Cash Is King Even For the Guy Writing the Check
By Eric Michaels, Senior Analyst, MergerTech Advisors
We’ve all heard the expression: cash is king. There is nothing quite as financially satisfying as being paid in full in cash at closing; however, conventional wisdom tells us that buyers generally prefer avoiding guaranteed payments and hedge risk through earnouts in an acquisition. Nevertheless, there are times when a buyer will prefer to pay in cash, even if they don’t want to admit it.
Well-managed companies, especially those with publicly traded stock, want to see significant top and bottom line growth. These companies have an imperative to “make the needle jump.” Companies like Apple historically accomplish this through internal R&D (i.e. the iPhone and iPad were created internally). Other companies acquire new product lines, services, and geographies through acquisitions that can dramatically change their business. For example, last year HP bought Palm, a company on the verge of going out of business, for $1.2B in order to gain ownership of the WebOS platform. Almost one year later, HP announced a new line of Palm WebOS phones, tablets, printers, and the possibility of seeing WebOS on a desktop or laptop PC. This one acquisition dramatically changed the direction of HP, a $125B+ revenue business. When a buyer sees an exciting opportunity with significant cross selling and R&D opportunities, they will not only pay for it in terms of higher valuation multiples, but also better terms and consideration.
More interestingly, a buyer may prefer to pay in cash for one very counter-intuitive reason: they have too much cash on the balance sheet. Publicly traded companies are a breed of corporate entity that cannot have excess liquidity in the long term. Since their actions are judged by the market on a daily basis, the CEO and management team are constantly motivated to maximize the company’s ROE. If they neglect and/or fail to do so, the shareholders may replace them. Therefore, a CEO cannot pay himself or his employees excessive bonuses nor can the CEO utilize the funds to rapidly pay off debt (as neither activity maximizes rate of return for shareholders). This leaves the management with a few options: pay a dividend, buyback shares, invest internally, or make M&A investments. Dividends signal to the market that significant growth opportunities for the company have dried up for the foreseeable future and must distribute the cash in order to give the investors a rate of return. Dividends are also a tax-disadvantaged way to distribute money. Share buybacks resolve the tax issue, but would only occur when the market is significantly undervaluing the company’s stock price. CEOs generally prefer to grow the business as opposed to distribute cash if possible. As the person responsible for managing the direction of their companies, a CEO will want to grow the business at a significant pace year over year, as it is the best way for him to deliver and demonstrate value. This leaves M&A and internal projects, both essentially representing new growth prospects. M&A offers buyers an opportunity to add new tools to their utility belts and opens doors to markets that were previously unavailable.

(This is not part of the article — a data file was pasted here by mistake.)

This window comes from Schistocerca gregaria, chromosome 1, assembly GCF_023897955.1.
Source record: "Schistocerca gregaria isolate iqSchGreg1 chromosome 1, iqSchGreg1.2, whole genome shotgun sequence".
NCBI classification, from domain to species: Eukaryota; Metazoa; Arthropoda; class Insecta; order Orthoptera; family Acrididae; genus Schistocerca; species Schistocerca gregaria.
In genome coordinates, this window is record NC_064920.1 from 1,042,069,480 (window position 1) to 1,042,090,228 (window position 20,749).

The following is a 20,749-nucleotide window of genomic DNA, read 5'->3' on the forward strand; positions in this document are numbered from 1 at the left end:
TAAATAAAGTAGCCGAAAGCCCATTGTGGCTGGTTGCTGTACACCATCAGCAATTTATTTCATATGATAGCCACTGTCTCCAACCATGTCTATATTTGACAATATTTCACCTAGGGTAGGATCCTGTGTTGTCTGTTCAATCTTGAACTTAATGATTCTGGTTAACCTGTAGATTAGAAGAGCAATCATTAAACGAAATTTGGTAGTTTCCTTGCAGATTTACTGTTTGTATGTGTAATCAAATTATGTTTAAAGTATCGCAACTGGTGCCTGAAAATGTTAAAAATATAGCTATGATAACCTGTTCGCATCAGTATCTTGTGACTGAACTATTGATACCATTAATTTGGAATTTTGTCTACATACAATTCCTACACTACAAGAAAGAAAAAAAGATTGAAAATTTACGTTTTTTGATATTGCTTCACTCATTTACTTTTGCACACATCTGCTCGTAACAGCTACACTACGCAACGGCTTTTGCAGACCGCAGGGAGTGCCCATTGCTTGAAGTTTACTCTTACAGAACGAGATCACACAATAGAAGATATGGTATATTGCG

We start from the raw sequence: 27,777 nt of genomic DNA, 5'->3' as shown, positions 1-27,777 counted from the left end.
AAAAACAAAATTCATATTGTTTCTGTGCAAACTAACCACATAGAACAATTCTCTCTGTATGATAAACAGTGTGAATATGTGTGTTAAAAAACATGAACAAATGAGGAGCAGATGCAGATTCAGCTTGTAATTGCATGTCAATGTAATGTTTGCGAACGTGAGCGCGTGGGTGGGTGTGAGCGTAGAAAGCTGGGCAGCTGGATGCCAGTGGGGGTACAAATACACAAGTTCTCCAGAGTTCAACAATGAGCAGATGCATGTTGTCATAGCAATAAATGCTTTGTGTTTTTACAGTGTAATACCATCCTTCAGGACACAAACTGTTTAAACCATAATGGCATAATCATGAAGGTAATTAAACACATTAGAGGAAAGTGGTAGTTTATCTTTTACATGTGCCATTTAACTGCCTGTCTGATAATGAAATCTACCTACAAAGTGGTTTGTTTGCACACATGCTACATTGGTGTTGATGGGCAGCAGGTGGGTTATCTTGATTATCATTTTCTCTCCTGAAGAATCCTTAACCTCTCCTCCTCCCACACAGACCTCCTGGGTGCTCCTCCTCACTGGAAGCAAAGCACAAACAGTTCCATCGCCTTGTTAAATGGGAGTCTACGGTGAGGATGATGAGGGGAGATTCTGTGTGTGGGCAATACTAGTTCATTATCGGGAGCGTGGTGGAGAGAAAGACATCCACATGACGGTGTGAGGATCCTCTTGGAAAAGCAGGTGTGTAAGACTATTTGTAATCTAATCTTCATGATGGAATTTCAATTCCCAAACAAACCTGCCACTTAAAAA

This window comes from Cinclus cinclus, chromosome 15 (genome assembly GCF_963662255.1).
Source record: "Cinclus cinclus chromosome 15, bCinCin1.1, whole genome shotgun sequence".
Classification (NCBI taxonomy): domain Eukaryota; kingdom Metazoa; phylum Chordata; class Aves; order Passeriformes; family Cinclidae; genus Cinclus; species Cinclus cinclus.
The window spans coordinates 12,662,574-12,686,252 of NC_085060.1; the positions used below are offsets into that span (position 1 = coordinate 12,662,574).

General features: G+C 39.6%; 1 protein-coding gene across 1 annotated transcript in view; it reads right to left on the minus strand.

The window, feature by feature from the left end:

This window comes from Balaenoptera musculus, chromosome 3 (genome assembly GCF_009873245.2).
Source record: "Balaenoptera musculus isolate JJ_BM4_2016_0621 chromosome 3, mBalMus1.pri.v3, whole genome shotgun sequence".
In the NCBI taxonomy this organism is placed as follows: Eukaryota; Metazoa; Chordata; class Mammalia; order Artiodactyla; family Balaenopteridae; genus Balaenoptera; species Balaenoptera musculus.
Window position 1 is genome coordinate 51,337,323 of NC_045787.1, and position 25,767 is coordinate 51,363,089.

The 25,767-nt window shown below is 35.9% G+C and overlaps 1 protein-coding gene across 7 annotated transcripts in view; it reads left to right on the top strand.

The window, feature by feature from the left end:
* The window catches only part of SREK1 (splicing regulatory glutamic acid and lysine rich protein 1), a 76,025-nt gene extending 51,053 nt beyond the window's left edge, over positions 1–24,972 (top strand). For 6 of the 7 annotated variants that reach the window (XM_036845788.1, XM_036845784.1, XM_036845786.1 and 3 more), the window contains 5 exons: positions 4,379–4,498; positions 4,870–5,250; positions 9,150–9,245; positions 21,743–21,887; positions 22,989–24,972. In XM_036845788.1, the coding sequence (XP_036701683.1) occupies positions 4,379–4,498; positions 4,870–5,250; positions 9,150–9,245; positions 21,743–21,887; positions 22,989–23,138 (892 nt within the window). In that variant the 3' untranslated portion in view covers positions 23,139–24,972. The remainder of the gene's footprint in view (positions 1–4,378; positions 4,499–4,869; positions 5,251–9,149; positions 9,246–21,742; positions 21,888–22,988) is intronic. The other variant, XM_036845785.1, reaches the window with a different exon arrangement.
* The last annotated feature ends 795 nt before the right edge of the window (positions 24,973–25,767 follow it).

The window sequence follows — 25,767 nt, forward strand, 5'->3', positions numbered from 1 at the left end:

Many buyers are concerned about earnout structures. Typically, sellers are given revenue, gross profit, and/or EBITDA targets to hit. If they hit those targets, sellers receive their earnout payments. The fear that some buyers have is that their new business partners will be incentivized to take short-term gains at the expense of the long-term picture. High revenues can be achieved at low margins and costs could be slashed in an unsustainable manner. Additionally, earnouts often put the buyer and the seller on the opposite side of the negotiating table even after the buyer owns the company and many astute and experienced buyers realize that this does not create the culture or environment in which the people they acquired thrive. Cash consideration solves the problem cleanly and easily.
When negotiating with a buyer, it is important to understand their financial position, motivations, and concerns. Armed with this knowledge and a professional and experienced M&A team, sellers can achieve better terms and consideration for their company.